Natural Sciences and Engineering Research Council of Canada
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NSERC Prizes 2020: Mary O'Connor

Department of Zoology
The University of British Columbia


Video name

NSERC Prizes 2020: Mary O'Connor


NSERC Communications



Release date

November 10, 2020


Rising temperatures and waning biodiversity are reshaping ecosystems around the world. If we’re going to devise conservation efforts that support these evolving environments, we need to be able to predict the ways that ecosystems will adapt in response to climate change.

Mary O’Connor untangles the intricate connections between changes in climate and biodiversity. O’Connor’s lab develops mathematical models that predict effects caused by temperature, and test them using simple ecosystems in the lab, and then in larger, complex ecosystems in the field. The UBC ecologist focuses on temperature because it affects everything in nature, from the bacteria to the largest mammal and tree. Even minor warming can have a major impact on how quickly natural processes occur—accelerating plant growth, for instance, or increasing risk of extinction—which can then trigger other changes throughout an ecosystem.

O’Connor’s research has uncovered recurring – and predictable – patterns in the way organisms, food webs and ecosystems respond to temperature change, giving ecologists a vital framework to forecast the ecological changes that will occur in warming areas, and design sustainability strategies that nurtures our evolving natural world.

Mary O'Connor

Ecology has become at the forefront of all of our societal problems, whether it’s disease, climate change, biodiversity, sustainable foods—those are all ecological problems.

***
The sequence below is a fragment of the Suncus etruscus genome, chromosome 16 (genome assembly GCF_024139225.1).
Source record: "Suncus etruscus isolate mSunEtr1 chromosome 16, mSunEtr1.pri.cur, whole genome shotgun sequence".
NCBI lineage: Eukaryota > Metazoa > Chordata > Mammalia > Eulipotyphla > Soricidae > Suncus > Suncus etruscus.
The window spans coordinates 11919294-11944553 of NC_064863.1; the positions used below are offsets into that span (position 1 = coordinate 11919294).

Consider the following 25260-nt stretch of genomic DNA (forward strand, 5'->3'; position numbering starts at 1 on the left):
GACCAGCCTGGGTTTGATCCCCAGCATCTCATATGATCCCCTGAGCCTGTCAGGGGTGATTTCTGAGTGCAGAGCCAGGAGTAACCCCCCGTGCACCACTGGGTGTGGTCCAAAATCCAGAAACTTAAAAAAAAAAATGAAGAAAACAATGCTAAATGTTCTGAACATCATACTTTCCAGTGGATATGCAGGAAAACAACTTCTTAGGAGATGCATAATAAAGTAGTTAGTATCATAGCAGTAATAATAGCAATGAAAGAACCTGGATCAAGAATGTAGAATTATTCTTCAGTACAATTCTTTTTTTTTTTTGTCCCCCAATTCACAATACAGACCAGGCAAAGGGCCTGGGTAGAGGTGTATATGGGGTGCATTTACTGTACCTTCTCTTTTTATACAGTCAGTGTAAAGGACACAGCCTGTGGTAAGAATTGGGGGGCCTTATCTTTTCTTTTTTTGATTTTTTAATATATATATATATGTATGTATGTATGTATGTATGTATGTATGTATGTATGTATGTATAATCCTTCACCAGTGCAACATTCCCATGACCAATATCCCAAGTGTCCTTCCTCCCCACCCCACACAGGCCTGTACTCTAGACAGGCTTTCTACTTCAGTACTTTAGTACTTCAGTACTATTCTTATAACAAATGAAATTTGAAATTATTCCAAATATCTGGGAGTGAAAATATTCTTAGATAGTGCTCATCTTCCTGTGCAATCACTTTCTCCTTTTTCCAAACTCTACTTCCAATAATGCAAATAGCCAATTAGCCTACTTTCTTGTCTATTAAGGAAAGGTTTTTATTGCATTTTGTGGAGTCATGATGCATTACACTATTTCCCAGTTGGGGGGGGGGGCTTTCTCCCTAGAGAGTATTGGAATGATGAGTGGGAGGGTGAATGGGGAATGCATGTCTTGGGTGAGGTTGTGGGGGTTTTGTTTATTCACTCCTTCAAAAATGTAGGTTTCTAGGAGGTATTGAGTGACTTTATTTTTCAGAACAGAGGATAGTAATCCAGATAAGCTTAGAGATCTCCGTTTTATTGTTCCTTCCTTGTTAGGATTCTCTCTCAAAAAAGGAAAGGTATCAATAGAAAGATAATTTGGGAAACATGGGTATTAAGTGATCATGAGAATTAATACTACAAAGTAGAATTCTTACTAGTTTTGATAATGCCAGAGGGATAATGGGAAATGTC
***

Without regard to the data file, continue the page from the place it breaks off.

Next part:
We can’t solve our problems without also advancing our understanding of nature. I really want to dive into the intersection between biodiversity change and climate change, and understand feedbacks between those two systems, understand areas where biodiversity makes systems more resilient to climate change, and also understand areas that really need our attention.

So what we do is we create really simple ecological systems, and we set them up across a range of temperatures, and then we measure things that historically haven’t been measured together. We measure the energy flux, the biomass, and we also measure the population growth and the diversity, all in the same system.

We find a lot of common patterns in the way organisms, communities, food webs respond to changes in temperature. So what that means is a little bit of warming can have a surprisingly large impact on how quickly things happen in nature.

I think looking at temperature and the ways it affects ecological systems in the way we do allows us to look at a map and projected temperature changes with climate change and start to say, okay, in these places we might be seeing accelerated function, we might be seeing more productivity. It also allows us to identify higher risk places on the planet. There are definite applications in the way that we choose to look forward into the future and plan how we’re going to interact with nature.